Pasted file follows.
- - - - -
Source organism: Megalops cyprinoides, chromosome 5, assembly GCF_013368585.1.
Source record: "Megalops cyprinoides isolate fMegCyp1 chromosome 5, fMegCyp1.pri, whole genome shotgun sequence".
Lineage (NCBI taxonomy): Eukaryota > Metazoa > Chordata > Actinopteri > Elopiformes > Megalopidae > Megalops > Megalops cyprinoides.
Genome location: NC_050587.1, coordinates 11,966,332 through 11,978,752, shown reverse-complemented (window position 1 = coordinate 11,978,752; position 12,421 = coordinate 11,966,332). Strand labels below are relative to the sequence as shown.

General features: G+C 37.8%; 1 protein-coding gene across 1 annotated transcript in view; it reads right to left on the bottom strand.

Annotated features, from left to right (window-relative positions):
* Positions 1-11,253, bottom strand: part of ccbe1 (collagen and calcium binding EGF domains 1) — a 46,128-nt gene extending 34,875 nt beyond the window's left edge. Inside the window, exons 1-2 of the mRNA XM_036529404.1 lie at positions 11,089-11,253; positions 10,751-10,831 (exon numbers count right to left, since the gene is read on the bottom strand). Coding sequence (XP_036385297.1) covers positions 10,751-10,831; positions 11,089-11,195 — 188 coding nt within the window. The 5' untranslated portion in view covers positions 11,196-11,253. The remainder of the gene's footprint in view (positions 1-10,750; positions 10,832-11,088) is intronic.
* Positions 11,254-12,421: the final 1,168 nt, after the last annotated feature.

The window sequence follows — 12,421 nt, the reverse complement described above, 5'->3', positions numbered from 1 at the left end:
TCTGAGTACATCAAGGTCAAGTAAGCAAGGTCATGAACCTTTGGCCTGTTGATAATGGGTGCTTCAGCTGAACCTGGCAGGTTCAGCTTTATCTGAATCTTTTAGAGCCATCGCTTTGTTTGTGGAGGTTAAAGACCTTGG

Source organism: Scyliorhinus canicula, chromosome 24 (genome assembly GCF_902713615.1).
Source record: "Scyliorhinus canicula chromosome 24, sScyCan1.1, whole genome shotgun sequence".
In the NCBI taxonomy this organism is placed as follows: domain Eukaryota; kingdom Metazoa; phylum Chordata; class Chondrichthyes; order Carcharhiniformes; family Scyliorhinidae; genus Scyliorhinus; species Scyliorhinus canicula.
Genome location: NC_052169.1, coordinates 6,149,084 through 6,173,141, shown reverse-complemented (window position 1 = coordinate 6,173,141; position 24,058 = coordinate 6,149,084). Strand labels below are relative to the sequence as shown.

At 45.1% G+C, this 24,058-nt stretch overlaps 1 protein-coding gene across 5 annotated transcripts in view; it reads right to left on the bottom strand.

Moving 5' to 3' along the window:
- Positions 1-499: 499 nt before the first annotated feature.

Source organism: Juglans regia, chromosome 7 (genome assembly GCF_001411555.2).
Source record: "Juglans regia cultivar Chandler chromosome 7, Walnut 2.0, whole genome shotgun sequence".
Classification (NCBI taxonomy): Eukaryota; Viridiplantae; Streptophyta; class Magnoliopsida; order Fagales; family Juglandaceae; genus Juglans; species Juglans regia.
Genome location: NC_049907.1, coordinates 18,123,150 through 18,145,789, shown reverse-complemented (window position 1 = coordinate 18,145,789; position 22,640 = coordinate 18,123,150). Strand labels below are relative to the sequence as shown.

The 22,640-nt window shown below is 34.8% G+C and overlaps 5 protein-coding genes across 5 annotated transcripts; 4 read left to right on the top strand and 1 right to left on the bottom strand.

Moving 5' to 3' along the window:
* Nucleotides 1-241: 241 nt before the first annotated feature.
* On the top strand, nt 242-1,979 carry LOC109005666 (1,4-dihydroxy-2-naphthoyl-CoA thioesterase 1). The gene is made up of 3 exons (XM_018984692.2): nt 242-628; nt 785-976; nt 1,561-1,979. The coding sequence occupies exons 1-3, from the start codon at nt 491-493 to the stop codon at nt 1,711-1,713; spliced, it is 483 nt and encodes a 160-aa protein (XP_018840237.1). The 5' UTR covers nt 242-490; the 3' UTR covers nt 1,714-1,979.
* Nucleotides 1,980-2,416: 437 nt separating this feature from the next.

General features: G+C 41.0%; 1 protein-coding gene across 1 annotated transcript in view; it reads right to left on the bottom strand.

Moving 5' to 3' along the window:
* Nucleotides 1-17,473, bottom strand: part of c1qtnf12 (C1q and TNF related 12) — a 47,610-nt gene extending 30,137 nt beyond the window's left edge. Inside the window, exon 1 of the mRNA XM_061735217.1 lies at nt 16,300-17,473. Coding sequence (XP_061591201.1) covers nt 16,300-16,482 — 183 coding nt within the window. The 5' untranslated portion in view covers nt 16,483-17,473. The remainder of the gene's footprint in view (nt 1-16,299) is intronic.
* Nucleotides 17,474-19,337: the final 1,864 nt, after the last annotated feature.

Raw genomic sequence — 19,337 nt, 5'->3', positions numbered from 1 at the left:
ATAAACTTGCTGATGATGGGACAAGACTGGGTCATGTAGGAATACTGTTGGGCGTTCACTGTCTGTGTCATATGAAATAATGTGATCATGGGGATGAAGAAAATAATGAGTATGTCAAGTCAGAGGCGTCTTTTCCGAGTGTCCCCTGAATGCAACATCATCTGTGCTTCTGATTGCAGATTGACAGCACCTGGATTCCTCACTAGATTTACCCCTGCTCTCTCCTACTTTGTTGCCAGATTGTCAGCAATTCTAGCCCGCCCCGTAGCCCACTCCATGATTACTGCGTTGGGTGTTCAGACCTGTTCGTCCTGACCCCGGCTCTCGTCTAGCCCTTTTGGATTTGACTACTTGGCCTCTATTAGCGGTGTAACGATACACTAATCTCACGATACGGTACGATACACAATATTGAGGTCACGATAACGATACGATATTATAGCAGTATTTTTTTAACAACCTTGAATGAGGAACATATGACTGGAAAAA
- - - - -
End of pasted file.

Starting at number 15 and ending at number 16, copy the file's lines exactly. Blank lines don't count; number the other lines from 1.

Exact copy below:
At 45.1% G+C, this 24,058-nt stretch overlaps 1 protein-coding gene across 5 annotated transcripts in view; it reads right to left on the bottom strand.

Moving 5' to 3' along the window: